Tips for Coping With High-Pressure College Life

The college years are often referred to as the best four years of your life, but did you know that 70% of college students report inadequate sleep? Especially when starting college, teenage insomnia is a problem for many students. It is difficult to adjust to a new environment and the lack of structure when you’re sleepy throughout the day.

How to Beat Teenage Insomnia & Cope With College Life

  1. Eat right.

Diet is an important part of getting enough sleep. If you’re fueling your body with junk food, not only will you find yourself at risk for a host of health problems, your sleep will suffer as well.

  1. Exercise.

Exercising is an excellent way to wear your body out in a natural, healthy way and will aid in falling and staying asleep at night. Counter teenage insomnia by running, walking, lifting weights, rock-climbing, or doing yoga. The Centers for Disease Control and Prevention suggest that adults participate in 150 minutes of moderate exercise or 75 minutes of vigorous exercise and muscle-strengthening activities at least two days per week to remain healthy.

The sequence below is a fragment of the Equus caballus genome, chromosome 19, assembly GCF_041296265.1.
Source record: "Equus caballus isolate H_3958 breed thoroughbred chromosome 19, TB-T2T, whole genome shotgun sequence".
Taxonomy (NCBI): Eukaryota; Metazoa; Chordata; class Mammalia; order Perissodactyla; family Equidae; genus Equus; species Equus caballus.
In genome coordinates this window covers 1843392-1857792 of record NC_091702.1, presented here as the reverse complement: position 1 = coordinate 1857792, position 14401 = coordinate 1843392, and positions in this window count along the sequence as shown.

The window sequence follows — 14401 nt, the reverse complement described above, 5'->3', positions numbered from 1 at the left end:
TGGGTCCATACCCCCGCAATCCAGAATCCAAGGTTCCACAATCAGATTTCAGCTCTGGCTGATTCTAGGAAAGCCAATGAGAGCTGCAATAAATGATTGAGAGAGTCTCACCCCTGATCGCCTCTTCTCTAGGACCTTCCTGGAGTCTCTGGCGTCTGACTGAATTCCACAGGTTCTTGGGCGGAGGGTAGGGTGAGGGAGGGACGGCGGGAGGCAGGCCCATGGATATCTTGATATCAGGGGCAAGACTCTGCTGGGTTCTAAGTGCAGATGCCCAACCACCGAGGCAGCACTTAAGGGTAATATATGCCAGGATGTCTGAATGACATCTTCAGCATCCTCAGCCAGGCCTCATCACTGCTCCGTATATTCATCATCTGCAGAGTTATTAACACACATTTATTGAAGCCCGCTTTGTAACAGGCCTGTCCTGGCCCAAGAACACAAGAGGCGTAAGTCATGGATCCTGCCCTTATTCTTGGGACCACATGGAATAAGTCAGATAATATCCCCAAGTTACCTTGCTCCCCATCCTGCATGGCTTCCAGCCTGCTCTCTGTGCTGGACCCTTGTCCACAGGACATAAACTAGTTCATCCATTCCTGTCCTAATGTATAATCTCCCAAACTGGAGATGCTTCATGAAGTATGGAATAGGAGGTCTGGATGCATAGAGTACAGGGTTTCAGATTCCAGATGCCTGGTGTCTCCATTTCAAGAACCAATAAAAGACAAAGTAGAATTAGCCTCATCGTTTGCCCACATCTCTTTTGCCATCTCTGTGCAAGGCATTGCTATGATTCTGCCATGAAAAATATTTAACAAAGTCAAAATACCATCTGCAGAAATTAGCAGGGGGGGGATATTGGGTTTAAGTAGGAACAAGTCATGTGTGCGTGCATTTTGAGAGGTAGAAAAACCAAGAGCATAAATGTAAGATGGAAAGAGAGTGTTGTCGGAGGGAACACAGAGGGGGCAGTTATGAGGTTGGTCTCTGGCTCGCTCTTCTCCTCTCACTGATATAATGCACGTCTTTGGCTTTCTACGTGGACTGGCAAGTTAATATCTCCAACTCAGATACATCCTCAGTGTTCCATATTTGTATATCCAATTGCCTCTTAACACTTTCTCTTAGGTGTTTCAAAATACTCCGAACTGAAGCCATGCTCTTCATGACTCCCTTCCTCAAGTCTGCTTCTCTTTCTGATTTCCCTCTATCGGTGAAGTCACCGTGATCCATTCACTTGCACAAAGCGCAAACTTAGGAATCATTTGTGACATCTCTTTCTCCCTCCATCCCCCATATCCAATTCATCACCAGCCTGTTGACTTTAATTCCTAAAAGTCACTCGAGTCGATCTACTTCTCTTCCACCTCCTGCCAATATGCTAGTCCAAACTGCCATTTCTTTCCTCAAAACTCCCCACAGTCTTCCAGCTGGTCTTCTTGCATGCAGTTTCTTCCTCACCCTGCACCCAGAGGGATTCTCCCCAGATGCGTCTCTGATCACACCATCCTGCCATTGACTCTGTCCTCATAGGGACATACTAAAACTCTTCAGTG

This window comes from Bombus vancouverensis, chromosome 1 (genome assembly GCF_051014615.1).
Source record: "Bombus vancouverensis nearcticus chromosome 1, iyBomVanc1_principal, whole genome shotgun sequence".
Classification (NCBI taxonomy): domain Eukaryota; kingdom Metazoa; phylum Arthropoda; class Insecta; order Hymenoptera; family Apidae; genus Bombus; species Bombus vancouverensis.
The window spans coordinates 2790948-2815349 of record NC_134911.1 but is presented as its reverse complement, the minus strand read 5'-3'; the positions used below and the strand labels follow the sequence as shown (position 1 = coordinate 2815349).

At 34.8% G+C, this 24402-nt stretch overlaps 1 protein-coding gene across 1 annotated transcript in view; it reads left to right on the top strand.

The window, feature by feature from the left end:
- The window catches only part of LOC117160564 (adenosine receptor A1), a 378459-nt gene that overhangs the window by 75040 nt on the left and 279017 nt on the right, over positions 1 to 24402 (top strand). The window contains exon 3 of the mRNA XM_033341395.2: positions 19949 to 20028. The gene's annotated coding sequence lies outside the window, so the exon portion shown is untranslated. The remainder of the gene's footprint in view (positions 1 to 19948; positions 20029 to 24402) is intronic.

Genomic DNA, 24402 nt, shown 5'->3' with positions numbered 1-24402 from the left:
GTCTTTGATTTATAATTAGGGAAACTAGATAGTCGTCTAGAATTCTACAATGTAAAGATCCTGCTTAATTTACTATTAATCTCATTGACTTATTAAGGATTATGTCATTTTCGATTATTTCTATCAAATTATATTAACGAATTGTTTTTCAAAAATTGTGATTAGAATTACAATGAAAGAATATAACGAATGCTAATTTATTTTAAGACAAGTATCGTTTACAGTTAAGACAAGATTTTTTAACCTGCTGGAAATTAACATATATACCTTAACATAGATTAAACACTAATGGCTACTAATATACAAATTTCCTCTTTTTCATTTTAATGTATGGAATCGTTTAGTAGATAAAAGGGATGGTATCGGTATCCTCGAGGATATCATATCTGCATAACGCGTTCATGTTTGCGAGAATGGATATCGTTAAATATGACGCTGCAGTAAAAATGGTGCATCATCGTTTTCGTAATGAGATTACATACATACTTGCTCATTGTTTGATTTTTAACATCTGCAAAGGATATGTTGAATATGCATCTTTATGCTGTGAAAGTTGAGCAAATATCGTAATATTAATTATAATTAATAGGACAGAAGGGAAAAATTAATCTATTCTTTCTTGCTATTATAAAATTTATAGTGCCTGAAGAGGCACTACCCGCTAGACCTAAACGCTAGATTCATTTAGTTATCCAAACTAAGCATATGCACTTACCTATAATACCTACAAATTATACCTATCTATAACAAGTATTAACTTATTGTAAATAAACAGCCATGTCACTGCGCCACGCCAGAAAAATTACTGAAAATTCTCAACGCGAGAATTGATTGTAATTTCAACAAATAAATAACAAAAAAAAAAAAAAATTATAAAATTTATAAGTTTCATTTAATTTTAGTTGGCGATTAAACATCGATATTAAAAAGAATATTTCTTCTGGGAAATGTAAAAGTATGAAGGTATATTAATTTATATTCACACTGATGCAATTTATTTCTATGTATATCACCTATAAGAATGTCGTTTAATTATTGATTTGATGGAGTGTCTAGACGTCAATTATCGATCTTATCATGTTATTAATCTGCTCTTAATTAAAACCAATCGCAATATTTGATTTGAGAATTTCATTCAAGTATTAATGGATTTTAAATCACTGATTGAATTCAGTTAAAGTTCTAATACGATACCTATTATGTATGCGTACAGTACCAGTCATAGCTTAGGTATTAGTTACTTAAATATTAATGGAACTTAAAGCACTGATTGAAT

1. Set a bedtime.

Having a consistent sleep schedule helps ensure your body knows when it’s time to fall asleep. By setting a bedtime for yourself, you can teach your body to fall asleep at a specific time. Be sure to shut off all electronics at least 30 minutes before bedtime to help you fall and stay asleep.

  1. Schedule homework times.

Working on homework for long hours is a common reason students don’t get enough sleep during college. By completing homework at certain times, you can make sure you’re ready for bed at the time you specify.

Side Effects of Teenage Insomnia and Insufficient Sleep

Sleeplessness doesn’t come without consequences. If you’re having difficulty getting enough sleep in college or battling teenage insomnia, some of the side effects include:

  • Agitation or anger
  • Poor judgment
  • Difficulty recovering from illness
  • Greater risk for disease and health problems
  • An inability to retain information
  • Difficulty paying attention in class
  • Dropping grade-point average
  • Serious accidents or injury

It is important to get enough sleep, especially during such an important time in your life. If you’re having trouble sleeping, talk to your primary care doctor. Medications are available as well as natural remedies to help you fall asleep and stay asleep. Resources “Causes and consequences of sleepiness among college students” Shelley D. Hershner and Ronald D. Chervin “How much physical activity do adults need?” Centers for Disease Control and Prevention “Consequences of Insufficient Sleep” Harvard Medical School

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